One of the stranger features of Germany's political landscape is the existence of the Christian Social Union (CSU), a separate center-right party in Bavaria that sometimes complements, sometimes rivals, and sometimes just runs parallel to the main nationwide conservative party, the Christian Democratic Union (CDU).
The two parties, which together have dominated German politics in the post-war era, are bound by a deal that means they are fused together and yet separate: In exchange for not competing in each other's territories, the two parties agree to form a nationwide force at the federal level, even though they have separate organizational structures and leadership, run separate party conferences, and have separate programs.
In effect, that means that the CSU is a regional party that wields national power. Though the CSU only fields candidates in Bavaria, it has representatives in the federal parliament, the Bundestag, as part of the joint CDU/CSU parliamentary group. And, if the CDU/CSU wins a national election, the Bavarian party is guaranteed seats in the Cabinet — where it traditionally runs the Transport and Agriculture ministries, among others. Bavaria's strong automobile industry and its agricultural traditions are key to its identity.
The marriage, though mutually beneficial, has not always been easy. In 2015 and 2016, CSU Interior Minister Horst Seehofer clashed bitterly with Chancellor Angela Merkel over her migration policy, and the resulting crisis almost brought down her government.
Then, in the run-up to 2021, the two parties virtually came to blows over which of them should get to field the national chancellor candidate after Merkel's retirement. More recently, however, the party leaders Friedrich Merz (CDU) and Markus Söder (CSU) have been getting on noticeably well — better, in fact, than many expected, seeing as the two are considered highly ambitious and might have legitimate claims for the chancellor candidacy in 2025.
A historic alliance
The CSU was founded in October 1945, immediately after the end of World War II, at a time when, as Germany was essentially starting its political system from scratch, new conservative parties and associations were coalescing all over the country. But, whereas the other local conservative parties joined together in 1950 to form the CDU, the CSU chose to retain its independence.
That was in part because there had traditionally been at least one Bavarian regional interest party in German national politics. The CSU fit this mold and still wears its Bavarian patriotism on its sleeve today, and, after dispatching a couple of rival Bavarian parties in the 1950s, it established itself as the dominant force in southeastern Germany.
For much of its history, particularly from the late 1960s to the 1990s, the CSU consistently won more than 50% of votes in both federal and state elections in Bavaria, which became the only German state with a one-party government. More often than not, the CSU leader has also been Bavaria's state premier.
But the party's vote has splintered in recent years: Other right-wing rivals, like populist center-right Free Voters and the far-right Alternative for Germany (AfD), have gradually peeled off sections of its electorate.
Where CSU and CDU differ
The CSU is traditionally considered more socially conservative than the CDU, especially on religion and law enforcement: It still takes Bavaria's Catholic traditions seriously: In 2018, Markus Söder ordered that all public buildings hang a cross up prominently "as an expression of Bavaria's historical and cultural character." The Bavarian state police have also been much tougher on public order, and the state is visibly clamping down more ruthlessly on climate protesters than in other states.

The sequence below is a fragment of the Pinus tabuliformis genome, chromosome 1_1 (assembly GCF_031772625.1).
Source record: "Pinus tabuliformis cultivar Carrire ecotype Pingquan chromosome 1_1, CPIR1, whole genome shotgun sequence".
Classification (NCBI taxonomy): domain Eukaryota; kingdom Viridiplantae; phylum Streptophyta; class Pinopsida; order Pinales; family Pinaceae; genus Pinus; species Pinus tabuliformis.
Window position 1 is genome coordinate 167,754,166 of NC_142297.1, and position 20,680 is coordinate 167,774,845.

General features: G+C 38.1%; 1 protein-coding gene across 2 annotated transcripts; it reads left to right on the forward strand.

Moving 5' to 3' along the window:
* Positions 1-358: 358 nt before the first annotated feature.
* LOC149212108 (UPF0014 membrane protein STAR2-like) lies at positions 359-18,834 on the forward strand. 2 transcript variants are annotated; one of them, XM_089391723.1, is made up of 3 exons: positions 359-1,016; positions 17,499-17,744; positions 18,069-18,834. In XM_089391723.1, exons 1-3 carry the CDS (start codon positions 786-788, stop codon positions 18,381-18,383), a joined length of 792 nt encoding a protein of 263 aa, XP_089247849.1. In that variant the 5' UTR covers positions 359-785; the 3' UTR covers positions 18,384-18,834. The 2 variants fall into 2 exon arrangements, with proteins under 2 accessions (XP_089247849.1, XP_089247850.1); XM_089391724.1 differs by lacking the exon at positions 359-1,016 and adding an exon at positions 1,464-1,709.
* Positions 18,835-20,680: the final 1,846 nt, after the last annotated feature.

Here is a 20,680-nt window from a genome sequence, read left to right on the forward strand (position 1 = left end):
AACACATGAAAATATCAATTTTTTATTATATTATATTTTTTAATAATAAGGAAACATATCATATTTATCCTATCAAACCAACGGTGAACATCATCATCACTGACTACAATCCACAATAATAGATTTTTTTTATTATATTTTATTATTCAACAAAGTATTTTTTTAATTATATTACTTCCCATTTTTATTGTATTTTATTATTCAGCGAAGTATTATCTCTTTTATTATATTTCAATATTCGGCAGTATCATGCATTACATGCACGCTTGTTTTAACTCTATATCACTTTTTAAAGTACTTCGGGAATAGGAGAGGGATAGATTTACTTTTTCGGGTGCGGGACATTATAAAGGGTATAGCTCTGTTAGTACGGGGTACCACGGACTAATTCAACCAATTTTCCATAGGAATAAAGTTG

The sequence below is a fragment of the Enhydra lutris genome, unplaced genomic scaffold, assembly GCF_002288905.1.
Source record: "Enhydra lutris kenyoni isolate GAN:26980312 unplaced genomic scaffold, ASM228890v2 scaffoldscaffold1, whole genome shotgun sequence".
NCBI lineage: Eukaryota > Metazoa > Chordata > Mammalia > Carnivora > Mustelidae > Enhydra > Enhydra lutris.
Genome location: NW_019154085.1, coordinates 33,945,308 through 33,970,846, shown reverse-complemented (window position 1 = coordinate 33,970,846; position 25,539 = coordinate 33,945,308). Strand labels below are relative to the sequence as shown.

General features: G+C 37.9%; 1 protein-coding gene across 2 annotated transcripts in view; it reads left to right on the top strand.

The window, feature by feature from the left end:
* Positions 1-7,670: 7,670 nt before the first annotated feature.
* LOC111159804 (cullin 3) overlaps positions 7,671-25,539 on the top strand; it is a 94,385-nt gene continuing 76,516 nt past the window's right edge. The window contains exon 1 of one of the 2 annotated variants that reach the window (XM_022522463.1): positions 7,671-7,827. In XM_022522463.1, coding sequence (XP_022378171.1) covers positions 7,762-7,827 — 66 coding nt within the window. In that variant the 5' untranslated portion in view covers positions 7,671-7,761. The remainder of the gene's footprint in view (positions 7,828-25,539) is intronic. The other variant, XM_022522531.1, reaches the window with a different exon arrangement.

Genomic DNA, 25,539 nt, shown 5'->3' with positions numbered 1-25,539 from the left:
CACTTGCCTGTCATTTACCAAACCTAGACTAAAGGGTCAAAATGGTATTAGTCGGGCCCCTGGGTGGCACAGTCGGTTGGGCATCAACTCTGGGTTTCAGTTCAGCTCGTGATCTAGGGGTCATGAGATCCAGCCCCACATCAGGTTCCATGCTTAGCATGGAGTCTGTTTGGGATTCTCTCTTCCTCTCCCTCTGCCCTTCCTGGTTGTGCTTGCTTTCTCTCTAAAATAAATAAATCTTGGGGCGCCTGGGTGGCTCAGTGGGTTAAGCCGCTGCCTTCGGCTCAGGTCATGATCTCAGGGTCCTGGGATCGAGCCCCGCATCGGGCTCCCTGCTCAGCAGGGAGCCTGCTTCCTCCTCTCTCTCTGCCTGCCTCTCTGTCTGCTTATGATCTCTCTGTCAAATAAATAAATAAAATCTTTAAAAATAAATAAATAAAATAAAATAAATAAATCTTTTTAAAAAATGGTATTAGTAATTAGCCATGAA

But at the same time, the CSU is often to the left of the CDU on social welfare issues, albeit with a view to preserving what it sees as traditional family structures. In the past, it has demanded that the state do more to assist stay-at-home mothers.
The party's stance on non-Germans, however, is less generous. The CSU took a much tougher line on rejected asylum seekers during the Merkel government.
The CSU's nationalism also led the country into one of its embarrassing debacles in 2019, when the European Court of Justice ruled that a CSU plan to introduce a toll on foreign cars on the highway was deemed against European Union rules. That left the federal government facing the loss of €243 million ($267 million) for contracts that CSU Federal Transport Minister Andreas Scheuer had signed. A legal battle is ongoing.
CSU national aspirations to lead
On just two occasions, the CDU/CSU has put forward a CSU candidate for chancellor in national elections. Franz-Josef Strauss, a godfather-like figure in the party, ran in 1980, and Edmund Stoiber — after a tussle with then CDU leader Angela Merkel — threw his hat in the ring in 2002.
Neither was successful. Strauss was extremely conservative and failed in a bid to unseat incumbent Helmut Schmidt from the center-left Social Democrats (SPD); Stoiber failed to appeal to voters in northern Germany and lost a narrow contest to Chancellor Gerhard Schröder.
Schröder famously tried to claim election victory in 2005 by arguing that ballots for the CDU and CSU should be counted separately. That would have meant that Schröder's Social Democrats (SPD) secured the most votes — and the mandate to form a new government.
Few people bought that line of reasoning. The majority of Germans most of the time see the CDU/CSU as a single political entity, despite their occasional wrangles.
This is an updated version of an earlier article. Jefferson Chase contributed to this article.
Edited by: Rina Goldenberg
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